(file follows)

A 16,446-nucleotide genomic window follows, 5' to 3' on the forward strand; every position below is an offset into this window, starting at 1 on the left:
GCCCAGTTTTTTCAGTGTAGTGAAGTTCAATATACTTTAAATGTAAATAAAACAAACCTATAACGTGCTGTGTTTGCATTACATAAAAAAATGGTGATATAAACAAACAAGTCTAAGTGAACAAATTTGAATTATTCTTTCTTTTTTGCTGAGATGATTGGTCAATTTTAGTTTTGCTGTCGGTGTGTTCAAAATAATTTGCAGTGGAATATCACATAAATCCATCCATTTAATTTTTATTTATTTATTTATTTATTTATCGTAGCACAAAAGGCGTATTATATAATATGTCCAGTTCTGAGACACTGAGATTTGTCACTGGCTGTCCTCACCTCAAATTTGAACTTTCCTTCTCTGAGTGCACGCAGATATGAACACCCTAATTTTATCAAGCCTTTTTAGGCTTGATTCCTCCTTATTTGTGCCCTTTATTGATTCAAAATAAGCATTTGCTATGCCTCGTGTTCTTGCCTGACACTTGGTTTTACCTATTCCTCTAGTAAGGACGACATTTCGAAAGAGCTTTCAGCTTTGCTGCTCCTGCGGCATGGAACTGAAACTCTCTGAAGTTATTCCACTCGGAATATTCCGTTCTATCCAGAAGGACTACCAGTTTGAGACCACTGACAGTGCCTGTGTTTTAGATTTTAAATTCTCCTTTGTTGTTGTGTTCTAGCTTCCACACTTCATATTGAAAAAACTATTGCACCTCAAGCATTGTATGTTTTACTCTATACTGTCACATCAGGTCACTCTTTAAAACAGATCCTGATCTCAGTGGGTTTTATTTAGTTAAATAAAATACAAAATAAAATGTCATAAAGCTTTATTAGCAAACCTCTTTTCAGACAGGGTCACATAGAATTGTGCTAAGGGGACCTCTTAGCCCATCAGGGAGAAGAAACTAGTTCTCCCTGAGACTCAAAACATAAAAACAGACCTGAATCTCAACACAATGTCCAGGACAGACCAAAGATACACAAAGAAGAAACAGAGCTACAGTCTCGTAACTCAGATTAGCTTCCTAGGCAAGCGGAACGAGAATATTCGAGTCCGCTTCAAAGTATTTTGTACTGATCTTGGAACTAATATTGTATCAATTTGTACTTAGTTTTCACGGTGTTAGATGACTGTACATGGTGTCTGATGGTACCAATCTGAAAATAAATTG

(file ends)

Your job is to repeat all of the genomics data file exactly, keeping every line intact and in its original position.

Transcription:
A 16,446-nucleotide genomic window follows, 5' to 3' on the forward strand; every position below is an offset into this window, starting at 1 on the left:
GCCCAGTTTTTTCAGTGTAGTGAAGTTCAATATACTTTAAATGTAAATAAAACAAACCTATAACGTGCTGTGTTTGCATTACATAAAAAAATGGTGATATAAACAAACAAGTCTAAGTGAACAAATTTGAATTATTCTTTCTTTTTTGCTGAGATGATTGGTCAATTTTAGTTTTGCTGTCGGTGTGTTCAAAATAATTTGCAGTGGAATATCACATAAATCCATCCATTTAATTTTTATTTATTTATTTATTTATTTATCGTAGCACAAAAGGCGTATTATATAATATGTCCAGTTCTGAGACACTGAGATTTGTCACTGGCTGTCCTCACCTCAAATTTGAACTTTCCTTCTCTGAGTGCACGCAGATATGAACACCCTAATTTTATCAAGCCTTTTTAGGCTTGATTCCTCCTTATTTGTGCCCTTTATTGATTCAAAATAAGCATTTGCTATGCCTCGTGTTCTTGCCTGACACTTGGTTTTACCTATTCCTCTAGTAAGGACGACATTTCGAAAGAGCTTTCAGCTTTGCTGCTCCTGCGGCATGGAACTGAAACTCTCTGAAGTTATTCCACTCGGAATATTCCGTTCTATCCAGAAGGACTACCAGTTTGAGACCACTGACAGTGCCTGTGTTTTAGATTTTAAATTCTCCTTTGTTGTTGTGTTCTAGCTTCCACACTTCATATTGAAAAAACTATTGCACCTCAAGCATTGTATGTTTTACTCTATACTGTCACATCAGGTCACTCTTTAAAACAGATCCTGATCTCAGTGGGTTTTATTTAGTTAAATAAAATACAAAATAAAATGTCATAAAGCTTTATTAGCAAACCTCTTTTCAGACAGGGTCACATAGAATTGTGCTAAGGGGACCTCTTAGCCCATCAGGGAGAAGAAACTAGTTCTCCCTGAGACTCAAAACATAAAAACAGACCTGAATCTCAACACAATGTCCAGGACAGACCAAAGATACACAAAGAAGAAACAGAGCTACAGTCTCGTAACTCAGATTAGCTTCCTAGGCAAGCGGAACGAGAATATTCGAGTCCGCTTCAAAGTATTTTGTACTGATCTTGGAACTAATATTGTATCAATTTGTACTTAGTTTTCACGGTGTTAGATGACTGTACATGGTGTCTGATGGTACCAATCTGAAAATAAATTG